This will be the first time the majority of people get to see Jordan Howard in midnight green. The former Chicago Bear has been a bowling ball since entering the league and the Eagles were able to snipe him up in his contract year for little in return. Howard should theoretically take over the RB1 spot…but it’s the rest of the backfield that brings intrigue.
Miles Sanders was drafted with the 53rd overall pick and is coming off of a Nittany Lion breakout. Reminiscent of Shady McCoy in many ways, Sanders bounces out of his cuts with eye-popping athleticism and is as elusive as they come. His main weakness is pass-protection, so whether or not we see any focuses in OTA’s will depend on what’s on the agenda. It’s widely assumed that Sanders, who averaged 5.8 yards per carry last year, will take over the RB2 role…but there will be stiff competition.
Yeah, Corey Clement, Josh Adams, Wendell Smallwood, and Boston Scott all still exist and will be battling it out for the remaining backfield positions. Adams led the team in rushing yards last year as a UDFA but his running style has largely been replaced by Howard, while Wendell Smallwood and Corey Clement are battling their way back from injury and question marks.
Smallwood showed a lot of improvement last year, especially as a receiving back, but it just wasn’t enough for him to really step up and reliably run the ball, with his decision making still a little slower than ideal.
Corey Clement appeared to lose a step, but as Morgan Burkett documented here, we could be in-line for a breakout. That of course all starts with a clean bill of health. Will Clement be able to hit the ground running this offseason and separate himself from the crowd? Here’s why the cards are oddly in his favor:
Then, there’s my favorite wildcard, Boston Scott. The former UDFA out of Louisiana Tech was poached from the Saints practice squad last year and provided an instant injection of returner depth for the Eagles.
His vision is truly what sets him apart. Scott has a low center of gravity which makes changing direction and cutting on a dime that much more effective, but it’s his vision that makes it all possible. While he can get lost in the pile sometimes, Scott is patient behind his blockers and runs with great anticipation.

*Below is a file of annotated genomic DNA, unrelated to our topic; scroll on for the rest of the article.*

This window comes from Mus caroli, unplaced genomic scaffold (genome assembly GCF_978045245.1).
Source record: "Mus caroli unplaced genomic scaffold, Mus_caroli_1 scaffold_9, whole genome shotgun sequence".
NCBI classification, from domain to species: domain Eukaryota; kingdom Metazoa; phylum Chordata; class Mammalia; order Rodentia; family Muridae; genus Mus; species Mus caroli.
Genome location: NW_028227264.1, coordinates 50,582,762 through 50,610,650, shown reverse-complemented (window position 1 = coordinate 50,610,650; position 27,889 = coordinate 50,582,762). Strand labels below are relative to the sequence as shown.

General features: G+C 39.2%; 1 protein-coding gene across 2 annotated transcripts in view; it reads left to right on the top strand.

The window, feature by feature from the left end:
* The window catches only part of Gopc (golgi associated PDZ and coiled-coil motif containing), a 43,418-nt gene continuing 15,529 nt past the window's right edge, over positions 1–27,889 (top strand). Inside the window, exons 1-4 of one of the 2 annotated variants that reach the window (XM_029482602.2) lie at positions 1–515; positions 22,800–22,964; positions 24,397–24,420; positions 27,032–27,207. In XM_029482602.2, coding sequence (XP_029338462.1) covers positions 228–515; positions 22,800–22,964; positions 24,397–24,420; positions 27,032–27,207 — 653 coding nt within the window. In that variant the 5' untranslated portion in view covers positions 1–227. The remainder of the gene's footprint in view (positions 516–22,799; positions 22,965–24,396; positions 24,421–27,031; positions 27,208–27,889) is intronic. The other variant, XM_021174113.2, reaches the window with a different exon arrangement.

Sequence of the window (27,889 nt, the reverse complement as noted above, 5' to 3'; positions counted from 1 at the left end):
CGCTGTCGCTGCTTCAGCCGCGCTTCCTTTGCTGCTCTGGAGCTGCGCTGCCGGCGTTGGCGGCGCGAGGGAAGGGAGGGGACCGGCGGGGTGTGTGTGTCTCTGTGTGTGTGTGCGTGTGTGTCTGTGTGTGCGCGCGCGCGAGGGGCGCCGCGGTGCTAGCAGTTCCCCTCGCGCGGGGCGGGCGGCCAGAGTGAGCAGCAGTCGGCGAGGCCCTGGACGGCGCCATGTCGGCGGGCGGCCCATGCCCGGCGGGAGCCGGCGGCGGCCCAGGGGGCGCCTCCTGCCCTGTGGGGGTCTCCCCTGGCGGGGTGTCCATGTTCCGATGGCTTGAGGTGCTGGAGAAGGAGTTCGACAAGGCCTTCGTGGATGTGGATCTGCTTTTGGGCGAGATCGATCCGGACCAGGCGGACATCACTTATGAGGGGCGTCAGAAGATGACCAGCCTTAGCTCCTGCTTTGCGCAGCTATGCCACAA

Nobody is saying that Scott is going to burst onto the scene and somehow carve out a role adjacent to Miles Sanders, but with the Eagles still really needing to find some reliability at the return spots, Scott has experience at both, alongside a skill set that blends what can only summarized as that of a ‘Baby Darren Sproles’ and would arguably bring more to the table than a couple of the other backs on the roster.
The Eagles wanted to see what Scott could do in their system and will now have a full offseason to work with the Louisiana Tech Product. In a backfield loaded with talent and excitement, it could be this dark horse that does more than turn heads in the months to come, potentially displacing someone like Wendell Smallwood and fighting his way to becoming the Eagles secondary return option, as well as a very handy change-of-pace back who has value as a receiver and is just a nightmare in open space.
Is ‘Smallwood vs Scott’ the undercard fight to remember? We’ll find out in OTA’s as the first blows land.
The Eagles selected Andre Dillard with the 22nd overall pick, trading up for his services and although he won’t be expected to start right away, there’s a chance he’ll get plenty of experience with the 1’s. Jason Peters is often a late arrival to offseason activities, as someone that has played at an elite level for so long and doesn’t really need the extra work, it paves open a brilliant opportunity for Dillard. Don’t be surprised to see the Washington State product get some experience against Brandon Graham early on.
Outside of that, the Eagles brought back Stefen Wisniewski last week in a move that should add an insurance policy in the event that Brandon Brooks is unable to go for week 1. Wis will take the starting reps during OTA’s, with Seumalo at left guard, but keep an eye on TCU’s Matt Pryor, a fifth-round selection from last year. The big dancing bear started at every spot along TCU’s offensive front in college and now has a year’s worth experience under Jeff Stoutland.
Talking of experience, how could we not mention Jordan Mailata? The seventh-round selection from one year ago almost instantly became a fan favorite, with the world begging to see progress. He looked stunningly strong during preseason considering he was still learning the SPORT, let alone the position. But with a year of training under him, just how close is he to playing at an NFL level? We’ll get our first glimpse this week.
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